The clinical diagnosis of disorders of arousal (DOA) is based primarily on a clinical history including amnesia for episodes. The presence of amnesia means the patient cannot provide direct evidence. In a forensic setting, when the defendant has been charged criminally with violent actions or sexual related assaults allegedly during sleep, a sleepwalking defense may be presented. As opposed to clinical history, the prosecution generally focuses on the single episode of alleged DOA that resulted in the criminal charges against the defendant. The prosecution will argue that this episode of complex behavior was not consistent with a DOA. A past history of purported episodes is not proof that a recent single episode must be a DOA. However, most sleepwalking defenses rely heavily on standard clinical evaluations despite the fact they have no direct connection with the current criminally charged episode. The International Classification of Sleep Disorders (ICSD-3) General Diagnostic Criteria C for DOAs that states “limited or no associated cognition” should be present. Recent real time studies of DOAs have shown that during DOA episodes the prefrontal cortex (PRC) is deactivated while the motor cortex remains active.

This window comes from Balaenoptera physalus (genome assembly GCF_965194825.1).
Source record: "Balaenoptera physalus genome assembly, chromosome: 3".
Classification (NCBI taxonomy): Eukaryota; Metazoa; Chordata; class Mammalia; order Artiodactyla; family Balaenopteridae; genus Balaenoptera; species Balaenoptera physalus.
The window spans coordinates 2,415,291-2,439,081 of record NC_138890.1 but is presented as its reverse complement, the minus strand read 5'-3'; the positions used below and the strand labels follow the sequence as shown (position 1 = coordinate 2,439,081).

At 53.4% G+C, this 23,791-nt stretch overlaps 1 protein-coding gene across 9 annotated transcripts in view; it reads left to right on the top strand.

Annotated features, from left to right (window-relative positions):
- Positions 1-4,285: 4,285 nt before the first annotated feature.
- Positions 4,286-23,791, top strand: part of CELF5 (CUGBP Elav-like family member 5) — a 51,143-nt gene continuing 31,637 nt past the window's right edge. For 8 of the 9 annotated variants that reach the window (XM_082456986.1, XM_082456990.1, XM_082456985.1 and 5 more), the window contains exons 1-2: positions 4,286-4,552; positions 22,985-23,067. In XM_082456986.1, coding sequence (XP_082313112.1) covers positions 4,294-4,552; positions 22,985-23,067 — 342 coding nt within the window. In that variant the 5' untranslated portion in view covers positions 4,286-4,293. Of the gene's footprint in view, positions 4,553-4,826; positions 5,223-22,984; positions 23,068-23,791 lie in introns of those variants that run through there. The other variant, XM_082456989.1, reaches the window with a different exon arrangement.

The PFC is the location of almost all executive functions including inhibition, planning, memory, and many others. Thus, when the PFC is deactivated, these higher cognitive functions are not available. The presence of higher cognitive functions during an alleged episode of DOA would be inconsistent with a deactivated PFC and thus inconsistent with generally accepted brain activity during a NREM parasomnia. This would be direct evidence that the episode could not be a DOA but occurred during wakefulness.
Clinical trial No.
Pressman, Mark R., "Forensic Evaluation of a Single Episode of a Disorder of Arousal in a Sleepwalking Defense: Cognitive Function Versus Prior Clinical History" (2023). Department of Medicine Faculty Papers. Paper 435.
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